Having held that this term of the lease was still in effect during the 60 days of the extension agreement and thereafter for 60 days following the closing of the dry hole on June 6, we conclude that the pooling order of July 8 provided "production from" lands in the pooled unit other than the lands covered by the lease, and that the effect of this was that there was production from the 7.58 acres of the leased land which, under the provisions of the original lease agreement extended the terms of the lease so long as such production continued.
In concluding as we do, we give full recognition to, but reject, appellant's contention that production from a well within the unit but on other lands cannot count as production from the leased lands unless the well accounting for such production was brought into production after the pooling of the unit was ordered. This argument by appellant is based on the proposition that the conditions of paragraph 6, touching on the operations and production from land in a pooled unit cannot be satisfied unless the unit is created before the "operations." It has been so held in several Louisiana cases, in particular Wilcox v. Shell Oil Co., 226 La. 417, 76 So. 2d 416. But, appellant says, the Louisiana Supreme Court went further in the Wilcox case, and said that operations must have occurred after unitization, and that production to satisfy a requirement like paragraph 6 here must be from a well "brought to completion," after unitization. It is true that the court did make such a determination in the Wilcox case, but it did so because the language of the contract there before the court, contrary to what is before us, clearly required such a holding. There the language was:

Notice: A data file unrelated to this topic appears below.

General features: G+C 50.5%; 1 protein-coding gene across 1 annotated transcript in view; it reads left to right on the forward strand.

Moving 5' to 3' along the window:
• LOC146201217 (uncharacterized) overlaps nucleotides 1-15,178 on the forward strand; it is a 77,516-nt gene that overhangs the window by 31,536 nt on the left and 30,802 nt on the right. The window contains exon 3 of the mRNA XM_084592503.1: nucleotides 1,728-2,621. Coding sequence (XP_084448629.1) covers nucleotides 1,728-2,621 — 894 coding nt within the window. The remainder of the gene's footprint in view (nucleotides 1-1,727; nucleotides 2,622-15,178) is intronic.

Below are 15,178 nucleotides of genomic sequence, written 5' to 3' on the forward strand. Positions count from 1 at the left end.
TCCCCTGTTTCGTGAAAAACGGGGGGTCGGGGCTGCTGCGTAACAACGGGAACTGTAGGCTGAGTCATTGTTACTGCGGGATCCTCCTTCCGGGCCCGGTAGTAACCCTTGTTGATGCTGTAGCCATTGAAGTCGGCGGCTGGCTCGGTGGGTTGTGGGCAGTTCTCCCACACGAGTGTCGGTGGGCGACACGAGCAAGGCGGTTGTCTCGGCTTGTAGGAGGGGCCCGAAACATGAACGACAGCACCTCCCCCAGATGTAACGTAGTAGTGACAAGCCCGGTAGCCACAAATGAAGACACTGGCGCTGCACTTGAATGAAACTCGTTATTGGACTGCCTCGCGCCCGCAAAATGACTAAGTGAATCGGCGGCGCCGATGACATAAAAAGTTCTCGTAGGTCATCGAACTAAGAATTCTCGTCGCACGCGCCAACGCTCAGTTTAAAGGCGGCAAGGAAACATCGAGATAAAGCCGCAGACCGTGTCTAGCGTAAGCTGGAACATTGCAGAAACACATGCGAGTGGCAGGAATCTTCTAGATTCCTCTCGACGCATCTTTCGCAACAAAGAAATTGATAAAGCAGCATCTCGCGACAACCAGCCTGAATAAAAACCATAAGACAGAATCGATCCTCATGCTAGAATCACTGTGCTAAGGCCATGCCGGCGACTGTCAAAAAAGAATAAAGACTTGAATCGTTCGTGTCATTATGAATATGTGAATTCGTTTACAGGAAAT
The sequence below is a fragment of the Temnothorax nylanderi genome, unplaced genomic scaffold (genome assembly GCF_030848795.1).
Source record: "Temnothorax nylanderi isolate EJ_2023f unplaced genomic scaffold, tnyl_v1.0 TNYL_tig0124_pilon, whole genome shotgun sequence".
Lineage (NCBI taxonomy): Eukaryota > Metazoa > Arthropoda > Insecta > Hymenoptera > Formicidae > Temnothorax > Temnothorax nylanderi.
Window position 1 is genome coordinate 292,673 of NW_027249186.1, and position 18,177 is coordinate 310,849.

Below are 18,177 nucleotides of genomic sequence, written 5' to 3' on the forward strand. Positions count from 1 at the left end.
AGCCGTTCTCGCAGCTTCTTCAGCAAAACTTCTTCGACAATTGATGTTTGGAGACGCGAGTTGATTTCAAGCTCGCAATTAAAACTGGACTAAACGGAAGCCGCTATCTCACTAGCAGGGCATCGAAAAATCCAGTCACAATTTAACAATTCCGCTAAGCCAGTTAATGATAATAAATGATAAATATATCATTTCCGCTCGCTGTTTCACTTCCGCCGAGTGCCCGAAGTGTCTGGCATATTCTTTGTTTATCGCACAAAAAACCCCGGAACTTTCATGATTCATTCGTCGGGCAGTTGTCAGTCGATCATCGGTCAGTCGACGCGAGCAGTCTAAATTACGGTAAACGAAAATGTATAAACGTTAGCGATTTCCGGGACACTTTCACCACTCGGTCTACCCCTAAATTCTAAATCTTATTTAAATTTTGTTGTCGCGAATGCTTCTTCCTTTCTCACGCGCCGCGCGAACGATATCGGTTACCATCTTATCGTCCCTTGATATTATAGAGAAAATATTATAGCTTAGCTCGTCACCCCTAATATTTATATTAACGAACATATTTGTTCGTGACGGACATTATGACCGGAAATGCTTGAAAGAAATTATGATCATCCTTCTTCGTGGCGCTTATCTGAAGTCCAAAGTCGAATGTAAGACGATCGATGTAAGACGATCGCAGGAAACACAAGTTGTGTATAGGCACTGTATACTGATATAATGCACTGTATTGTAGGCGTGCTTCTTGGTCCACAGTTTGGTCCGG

"The commencement of a well or the completion of a well to production and the production of oil or gas therefrom * * * shall have the same effect, under the terms of this lease, as if a well were commenced or completed on the land embraced by this lease."
The Court held that since the well there was brought to completion before the unit was created it did not satisfy the requirement of commencement or completion of the well on an operating unit in which "any part of the [leased] land * * * is embraced." Nor did this satisfy the production requirement because the production was also not "production of oil or gas therefrom", i. e., from a well brought to completion on lands within a unit previously created.
Here this problem does not arise. The condition of paragraph 6 is twofold. This may be satisfied either "if operations be conducted on * * * land in such pooled unit" or "if production be secured from land in such pooled unit." Nothing here stipulates, as did the condition in the Wilcox case, that to be effective production must come from a well brought to production after the unit was formed. All that is required is that there be production from land in the pooled unit. This there was, without dispute.
Appellants, however, now press on us the Louisiana Court of Appeal decision and the affirmance of that decision by the Louisiana Supreme Court in Odom v. Union Producing Co., 129 So. 2d 530, Louisiana Court of Appeal No. 45-651, Supreme Court of Louisiana, Dec. December 11, 1961, ___ So.2d ___. Although some of the language of the Court of Appeal's decision indicates that there is no significant difference between the lease provisions in the Wilcox case and those of Odom (identical with paragraph 6 of this lease) it is plain that the court meant that there is no significant difference so far as to permit a different result on the facts presented in the Odom case. It is highly significant that in Odom, at the date of termination of the lease, there had been no drilling on the leased land; there had been a well drilled on the adjacent land which was later unitized with the leased land; but this well, in the unit, but not on the leased lands, had been shut-in on the date of the termination of the lease; therefore there was no operation to keep the lease alive and there was no production. The Court of Appeals said as the ratio decidendi of its decision: